One important development in silicon-based technology is liquid silicone rubber (LSR). Along with providing outstanding thermal protection, this lightweight material also helps LED manufacturers in replacing glass and thermoplastics with LSR, which offers excellent optical clarity, durability and design freedom. Optical LSR shows zero loss of transparency with age, or with exposure to heat and UV light.
The LED industry is inclined more towards LSR because it is completely scratch and crack resistant and therefore requires no additional maintenance. Also, in any traditional LED, designers have to use the lens and seal as two different parts but with LSR, they can combine the two into a single part which cuts down costs and overall inventory.
- Silicon-free TIMs: The only reason why LED designers use this technology is that it eliminates the problem of silicon outgassing. These materials offer efficient thermal transfer, along with enhanced performance with thermal shock cycles and greater thermal protection in regions where temperature spikes can occur. These are available in various forms like paste, pads, grease, etc.
Usage: A TIM-based cooling solution is good for both indoor and outdoor LED applications. However, silicon-based TIMs are more suitable for LED streetlights and outdoor fixtures which operate under harsh climatic conditions.
Picking the right product
Selecting the right thermal management solutions for LEDs can be a daunting and time consuming process, as one has to choose a perfect solution from several forms of thermal management technologies available in the market. Before picking any cooling method, it is important to decide what type of cooling solution your LED system needs.
Padmanabha S., general manager, Electrolube, while discussing the new technology involved in thermal management for LEDs, says, “Whatever thermal management material is chosen, it must be able to offer efficient heat transfer under the range of conditions the unit may be exposed to. New technologies for thermal management include highly thermally conductive phase change materials which, due to the change in their physical state, can offer more stability over the lifetime of the product, particularly in environments of changing temperatures.” It is also advisable to choose a protective material with good thermal conductivity and moisture protection, combined with ease of processing, to ensure complete encapsulation of LED assemblies.
A few products available in the market
Model: TPM350, Manufacturer: Electrolube
TPM350 is one of Electrolube’s latest high-performance product innovation in the thermal interface material range. TPM350 has a thermal conductivity of 3.5W/m.K and becomes workable at approximately 50°C. At this ‘activation’ temperature, it changes state to become a lower viscosity material, minimising contact thermal resistance and improving thermal conductivity. Once it cools, it reverts back to its original state. The material’s advanced formulation ensures minimal contact thermal resistance.
- Colour: Gray
- Operating temperature range: -40°C to +125°C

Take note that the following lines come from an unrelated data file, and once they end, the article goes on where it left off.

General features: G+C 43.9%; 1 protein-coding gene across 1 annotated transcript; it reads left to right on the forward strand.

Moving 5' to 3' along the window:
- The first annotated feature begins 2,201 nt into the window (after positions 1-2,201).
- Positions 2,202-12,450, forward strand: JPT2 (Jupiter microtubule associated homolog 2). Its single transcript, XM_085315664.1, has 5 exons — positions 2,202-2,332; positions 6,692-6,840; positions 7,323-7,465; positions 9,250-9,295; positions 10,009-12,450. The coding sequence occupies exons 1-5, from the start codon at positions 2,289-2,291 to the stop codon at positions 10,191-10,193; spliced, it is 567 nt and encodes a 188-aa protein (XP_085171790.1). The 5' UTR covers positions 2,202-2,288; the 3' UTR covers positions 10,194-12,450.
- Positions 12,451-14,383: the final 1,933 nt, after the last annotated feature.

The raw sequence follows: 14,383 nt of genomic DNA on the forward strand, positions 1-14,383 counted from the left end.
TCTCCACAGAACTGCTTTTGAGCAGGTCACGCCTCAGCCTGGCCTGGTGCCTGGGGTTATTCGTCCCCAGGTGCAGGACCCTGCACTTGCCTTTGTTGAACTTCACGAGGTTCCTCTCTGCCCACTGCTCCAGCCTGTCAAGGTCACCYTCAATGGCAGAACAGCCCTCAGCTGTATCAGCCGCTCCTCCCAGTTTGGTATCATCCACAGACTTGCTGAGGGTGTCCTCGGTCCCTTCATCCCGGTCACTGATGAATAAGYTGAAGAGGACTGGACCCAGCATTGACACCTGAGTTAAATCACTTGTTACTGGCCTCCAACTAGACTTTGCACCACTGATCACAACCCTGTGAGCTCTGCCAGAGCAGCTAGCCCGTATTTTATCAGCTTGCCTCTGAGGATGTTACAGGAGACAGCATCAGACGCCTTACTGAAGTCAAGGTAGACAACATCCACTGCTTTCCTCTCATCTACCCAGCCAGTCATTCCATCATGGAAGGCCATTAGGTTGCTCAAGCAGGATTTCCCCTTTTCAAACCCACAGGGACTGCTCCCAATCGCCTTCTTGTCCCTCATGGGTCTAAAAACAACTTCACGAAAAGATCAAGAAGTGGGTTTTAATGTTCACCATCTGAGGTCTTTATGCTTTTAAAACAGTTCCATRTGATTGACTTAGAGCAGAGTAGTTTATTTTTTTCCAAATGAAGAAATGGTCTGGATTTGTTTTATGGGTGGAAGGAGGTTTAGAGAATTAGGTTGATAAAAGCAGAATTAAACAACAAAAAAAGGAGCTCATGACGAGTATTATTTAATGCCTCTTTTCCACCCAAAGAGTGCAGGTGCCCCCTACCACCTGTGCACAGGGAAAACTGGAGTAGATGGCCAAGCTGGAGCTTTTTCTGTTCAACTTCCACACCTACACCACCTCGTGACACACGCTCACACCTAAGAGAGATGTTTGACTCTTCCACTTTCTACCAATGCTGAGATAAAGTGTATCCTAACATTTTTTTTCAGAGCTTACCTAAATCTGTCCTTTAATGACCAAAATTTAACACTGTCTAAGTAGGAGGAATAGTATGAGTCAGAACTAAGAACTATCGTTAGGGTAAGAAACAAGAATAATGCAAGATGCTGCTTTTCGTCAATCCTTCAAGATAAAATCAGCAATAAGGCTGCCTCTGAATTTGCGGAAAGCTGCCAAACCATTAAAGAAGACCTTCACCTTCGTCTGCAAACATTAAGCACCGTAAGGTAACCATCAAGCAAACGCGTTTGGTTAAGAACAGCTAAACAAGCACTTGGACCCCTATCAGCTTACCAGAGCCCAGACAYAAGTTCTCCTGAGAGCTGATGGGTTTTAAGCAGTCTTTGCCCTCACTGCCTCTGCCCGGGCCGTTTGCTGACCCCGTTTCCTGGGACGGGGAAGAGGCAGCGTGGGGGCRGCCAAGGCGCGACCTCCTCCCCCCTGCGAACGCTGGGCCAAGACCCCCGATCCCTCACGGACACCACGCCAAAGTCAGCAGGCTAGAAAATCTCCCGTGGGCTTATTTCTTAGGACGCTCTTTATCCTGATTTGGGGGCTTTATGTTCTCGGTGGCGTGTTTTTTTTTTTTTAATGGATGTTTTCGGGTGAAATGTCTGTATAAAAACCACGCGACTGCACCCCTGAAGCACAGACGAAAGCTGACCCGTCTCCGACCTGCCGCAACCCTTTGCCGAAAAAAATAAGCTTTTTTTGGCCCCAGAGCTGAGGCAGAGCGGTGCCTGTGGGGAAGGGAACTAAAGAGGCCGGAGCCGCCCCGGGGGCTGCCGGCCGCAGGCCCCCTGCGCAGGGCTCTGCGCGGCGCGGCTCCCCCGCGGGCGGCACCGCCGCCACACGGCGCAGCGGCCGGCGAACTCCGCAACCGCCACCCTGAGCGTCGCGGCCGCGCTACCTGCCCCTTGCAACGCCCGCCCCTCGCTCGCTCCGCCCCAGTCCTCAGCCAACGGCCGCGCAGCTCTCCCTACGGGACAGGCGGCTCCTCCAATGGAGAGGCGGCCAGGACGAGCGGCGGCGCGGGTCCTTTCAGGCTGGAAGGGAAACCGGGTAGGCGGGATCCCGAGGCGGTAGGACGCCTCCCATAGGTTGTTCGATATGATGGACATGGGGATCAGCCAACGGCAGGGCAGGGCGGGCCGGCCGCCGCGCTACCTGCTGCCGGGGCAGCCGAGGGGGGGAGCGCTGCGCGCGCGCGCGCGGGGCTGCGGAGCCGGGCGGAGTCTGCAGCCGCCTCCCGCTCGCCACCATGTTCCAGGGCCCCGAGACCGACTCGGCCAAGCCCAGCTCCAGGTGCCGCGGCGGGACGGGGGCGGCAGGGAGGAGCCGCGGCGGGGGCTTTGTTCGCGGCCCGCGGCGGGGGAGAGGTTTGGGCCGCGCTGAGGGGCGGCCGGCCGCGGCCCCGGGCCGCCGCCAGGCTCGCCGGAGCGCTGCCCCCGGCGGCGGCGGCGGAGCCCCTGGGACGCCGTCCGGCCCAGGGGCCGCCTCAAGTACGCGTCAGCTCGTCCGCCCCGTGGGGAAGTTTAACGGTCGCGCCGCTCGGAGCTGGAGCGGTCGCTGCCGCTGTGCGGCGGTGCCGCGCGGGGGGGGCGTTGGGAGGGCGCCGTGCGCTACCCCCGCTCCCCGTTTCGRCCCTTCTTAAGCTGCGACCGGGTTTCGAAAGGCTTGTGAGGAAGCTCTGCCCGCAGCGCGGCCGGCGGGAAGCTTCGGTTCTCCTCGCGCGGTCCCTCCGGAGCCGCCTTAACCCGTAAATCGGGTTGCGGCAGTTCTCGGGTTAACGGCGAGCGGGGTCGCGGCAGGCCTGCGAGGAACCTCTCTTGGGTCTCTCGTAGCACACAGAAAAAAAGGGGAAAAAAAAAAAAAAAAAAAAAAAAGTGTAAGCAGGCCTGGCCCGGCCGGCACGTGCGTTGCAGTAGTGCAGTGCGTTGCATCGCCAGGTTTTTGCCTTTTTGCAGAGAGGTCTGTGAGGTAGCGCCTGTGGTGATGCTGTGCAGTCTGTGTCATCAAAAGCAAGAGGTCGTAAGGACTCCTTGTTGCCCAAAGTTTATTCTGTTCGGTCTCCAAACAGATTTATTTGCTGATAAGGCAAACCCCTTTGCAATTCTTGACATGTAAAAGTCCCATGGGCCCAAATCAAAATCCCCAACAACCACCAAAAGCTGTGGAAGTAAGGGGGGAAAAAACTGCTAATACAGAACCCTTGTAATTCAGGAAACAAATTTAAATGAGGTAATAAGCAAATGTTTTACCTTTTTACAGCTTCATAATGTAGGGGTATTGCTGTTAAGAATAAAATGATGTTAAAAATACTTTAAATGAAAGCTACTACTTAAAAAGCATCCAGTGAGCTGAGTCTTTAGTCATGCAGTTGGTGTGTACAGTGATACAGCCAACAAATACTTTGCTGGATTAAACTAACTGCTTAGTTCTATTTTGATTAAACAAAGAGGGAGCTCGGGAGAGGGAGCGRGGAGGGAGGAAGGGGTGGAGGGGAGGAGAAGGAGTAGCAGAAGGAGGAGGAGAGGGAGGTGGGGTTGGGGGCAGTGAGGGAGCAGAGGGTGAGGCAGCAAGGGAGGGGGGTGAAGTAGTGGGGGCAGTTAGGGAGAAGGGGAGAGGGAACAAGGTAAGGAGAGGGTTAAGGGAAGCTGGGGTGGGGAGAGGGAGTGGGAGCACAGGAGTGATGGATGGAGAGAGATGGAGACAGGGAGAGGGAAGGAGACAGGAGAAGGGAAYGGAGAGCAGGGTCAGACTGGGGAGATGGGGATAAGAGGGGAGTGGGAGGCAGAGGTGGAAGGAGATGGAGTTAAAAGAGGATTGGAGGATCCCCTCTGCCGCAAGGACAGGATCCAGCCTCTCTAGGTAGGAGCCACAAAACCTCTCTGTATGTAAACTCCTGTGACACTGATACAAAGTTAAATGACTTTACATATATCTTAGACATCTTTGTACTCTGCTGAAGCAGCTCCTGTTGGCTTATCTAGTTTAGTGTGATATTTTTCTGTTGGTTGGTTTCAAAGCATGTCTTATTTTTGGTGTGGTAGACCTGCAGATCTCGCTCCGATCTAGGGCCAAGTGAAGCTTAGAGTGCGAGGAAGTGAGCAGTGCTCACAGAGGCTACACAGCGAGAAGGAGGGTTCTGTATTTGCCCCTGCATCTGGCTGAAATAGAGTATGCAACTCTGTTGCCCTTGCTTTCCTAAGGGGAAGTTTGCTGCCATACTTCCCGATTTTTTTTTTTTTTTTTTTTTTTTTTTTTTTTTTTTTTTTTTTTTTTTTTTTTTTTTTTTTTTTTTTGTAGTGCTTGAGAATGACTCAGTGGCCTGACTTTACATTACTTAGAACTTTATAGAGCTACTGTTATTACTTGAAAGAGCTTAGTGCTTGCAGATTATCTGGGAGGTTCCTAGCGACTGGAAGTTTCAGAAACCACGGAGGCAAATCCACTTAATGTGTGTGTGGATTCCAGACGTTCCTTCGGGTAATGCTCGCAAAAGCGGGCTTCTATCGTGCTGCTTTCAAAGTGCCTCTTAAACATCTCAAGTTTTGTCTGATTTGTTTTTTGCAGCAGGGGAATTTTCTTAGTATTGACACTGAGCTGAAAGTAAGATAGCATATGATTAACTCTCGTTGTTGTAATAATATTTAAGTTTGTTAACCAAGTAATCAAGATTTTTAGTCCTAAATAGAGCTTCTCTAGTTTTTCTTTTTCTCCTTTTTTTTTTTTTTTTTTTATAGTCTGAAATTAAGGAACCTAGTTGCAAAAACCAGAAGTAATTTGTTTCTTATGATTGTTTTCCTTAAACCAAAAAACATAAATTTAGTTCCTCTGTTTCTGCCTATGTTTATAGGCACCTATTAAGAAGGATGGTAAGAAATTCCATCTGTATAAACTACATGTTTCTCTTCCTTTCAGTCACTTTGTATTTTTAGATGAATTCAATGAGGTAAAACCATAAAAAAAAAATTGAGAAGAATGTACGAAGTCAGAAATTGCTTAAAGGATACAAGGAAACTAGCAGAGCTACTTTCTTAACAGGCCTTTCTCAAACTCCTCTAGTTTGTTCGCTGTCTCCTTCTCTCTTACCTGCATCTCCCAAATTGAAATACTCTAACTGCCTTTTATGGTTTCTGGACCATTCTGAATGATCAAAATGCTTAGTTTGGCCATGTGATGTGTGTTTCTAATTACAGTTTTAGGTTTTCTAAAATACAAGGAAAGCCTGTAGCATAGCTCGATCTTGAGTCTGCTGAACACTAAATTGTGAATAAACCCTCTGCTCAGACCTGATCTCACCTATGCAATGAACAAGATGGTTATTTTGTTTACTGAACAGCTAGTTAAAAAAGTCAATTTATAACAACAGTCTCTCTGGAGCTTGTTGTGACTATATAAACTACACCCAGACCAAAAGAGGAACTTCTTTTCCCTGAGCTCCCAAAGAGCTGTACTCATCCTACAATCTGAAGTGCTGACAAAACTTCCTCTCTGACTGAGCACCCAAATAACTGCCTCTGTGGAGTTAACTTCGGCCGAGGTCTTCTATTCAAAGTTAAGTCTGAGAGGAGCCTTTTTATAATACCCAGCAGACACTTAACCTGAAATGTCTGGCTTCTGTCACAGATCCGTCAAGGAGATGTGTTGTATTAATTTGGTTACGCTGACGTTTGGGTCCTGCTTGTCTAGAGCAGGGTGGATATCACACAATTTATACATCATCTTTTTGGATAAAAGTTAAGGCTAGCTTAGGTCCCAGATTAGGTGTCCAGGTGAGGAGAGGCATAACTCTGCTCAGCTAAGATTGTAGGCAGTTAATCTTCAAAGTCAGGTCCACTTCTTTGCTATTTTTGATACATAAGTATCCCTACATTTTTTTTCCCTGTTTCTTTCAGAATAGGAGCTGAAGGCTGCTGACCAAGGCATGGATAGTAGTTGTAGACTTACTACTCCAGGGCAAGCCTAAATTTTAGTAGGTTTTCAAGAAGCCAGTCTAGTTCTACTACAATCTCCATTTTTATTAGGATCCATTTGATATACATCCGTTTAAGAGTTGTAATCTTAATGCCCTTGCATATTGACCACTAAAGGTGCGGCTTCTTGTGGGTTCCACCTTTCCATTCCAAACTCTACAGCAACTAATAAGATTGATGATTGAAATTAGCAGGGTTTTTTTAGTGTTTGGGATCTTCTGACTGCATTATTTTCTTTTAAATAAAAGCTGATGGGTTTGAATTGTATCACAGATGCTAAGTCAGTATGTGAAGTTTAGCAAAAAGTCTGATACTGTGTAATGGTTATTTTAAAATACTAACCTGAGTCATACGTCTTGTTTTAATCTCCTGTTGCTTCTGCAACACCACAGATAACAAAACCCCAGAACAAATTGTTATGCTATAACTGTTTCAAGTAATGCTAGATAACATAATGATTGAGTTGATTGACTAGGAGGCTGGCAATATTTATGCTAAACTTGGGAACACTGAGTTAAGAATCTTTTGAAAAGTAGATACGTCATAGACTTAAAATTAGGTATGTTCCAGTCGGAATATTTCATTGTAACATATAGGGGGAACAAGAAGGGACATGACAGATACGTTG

- Phase change temperature: 50°C
- Specific gravity: 2.8 g/ml
- Thermal conductivity: 3.5W/mK
- Volume resistance: 3 x 1012 ohm-cm
- Contains solvent, excellent ‘wetability’
- RoHS-2 compliant
Model: Igloo SR250HP-3, Manufacturer: GlacialTech
These lightweight aluminium heat-sinks are manufactured using a stamping process which allows them to achieve a good performance of 0.1125K/W thermal resistance. The heat pipe cooling system incorporated in the Igloo SR250HP-3 helps to efficiently cool the small surface area of CoB LEDs. The heat pipes situated in the base of the heat-sink efficiently absorb the heat generated by the LED, and carry it up and away from the thermally-sensitive LED module, finally dissipating and radiating the unwanted thermal energy into the surrounding air.
- Dimensions (Diameter x Height): 300mm x 115mm
- Weight: 2800g
- Material: AL1050+ three heat pipes
- Surface treatment: Anode
- Crafts: Stamping + bonding
- Thermal resistance: 0.1663°C/W
- Surface area: 1674579 mm²
- Reference design power: 200W
Model: LPF35A50 pin fin LED cooler, Manufacturer: MechaTronix
MechaTronix’s LED pin fin coolers are manufactured by cold forging from highly thermally conductive aluminium—AL1070. The combination of a cold forging process with the high thermal conductivity of 210W/mK leads to optimal cooling results of these high end LED coolers.
The major advantage of LED pin fin coolers is seen under tilted positioning of spot and track lights. Even on tilting the lighting fixture over an angle of more than 50 degrees, these pin fin LED heat-sinks keep performing optimally.
- Operating range: 300 to 1,000 lumens
- Thermal resistance: 7.41°C/W
- Dimensions (Diameter x Height): 35mm x 50mm
- Standard base thickness: 8mm
- Heat sink material: AL1070
- Cooling surface: 12436 mm²
Model: LED heat-sink R150-170, Manufacturer: Aavid Thermalloy
This LED heat-sink has been custom designed for all major LED light engine manufacturers of industrial, high bay, low bay and outdoor LEDs. The high density die casting allows for near net shape LED thermal solutions using a high thermal conductive aluminum alloy. This heat-sink is designed using Aavid’s patented SynJet cooling technology that enables higher lumen output in a smaller, more efficient design.
- Maximum thermal performance: 0.64°C/W
- Maximum thermal performance with SynJet: 0.27°C/W
- Size: 150mm diameter, 170mm height
- Mounting size: 106mm diameter
- SynJet option: XFlow42
Model: 85W heat-sink, Manufacturer: Cree
Designed to be used with the 6000 lm and 8000 lm LMH2, Cree’s 85W heat-sink provides a simple and cost-effective method to improve the LMH2 thermal performance in various lighting applications. The 85W heat-sink is also compatible with Cree’s XLamp CXA3590 LED arrays.
- Thermal load: 85W
- Optimised for: 6000 lm and 8000 lm LMH2 LED module
- Product compatibility: CXA3590/CXB3590
- Attaches to the upper face of the LMH2 LED module with four screws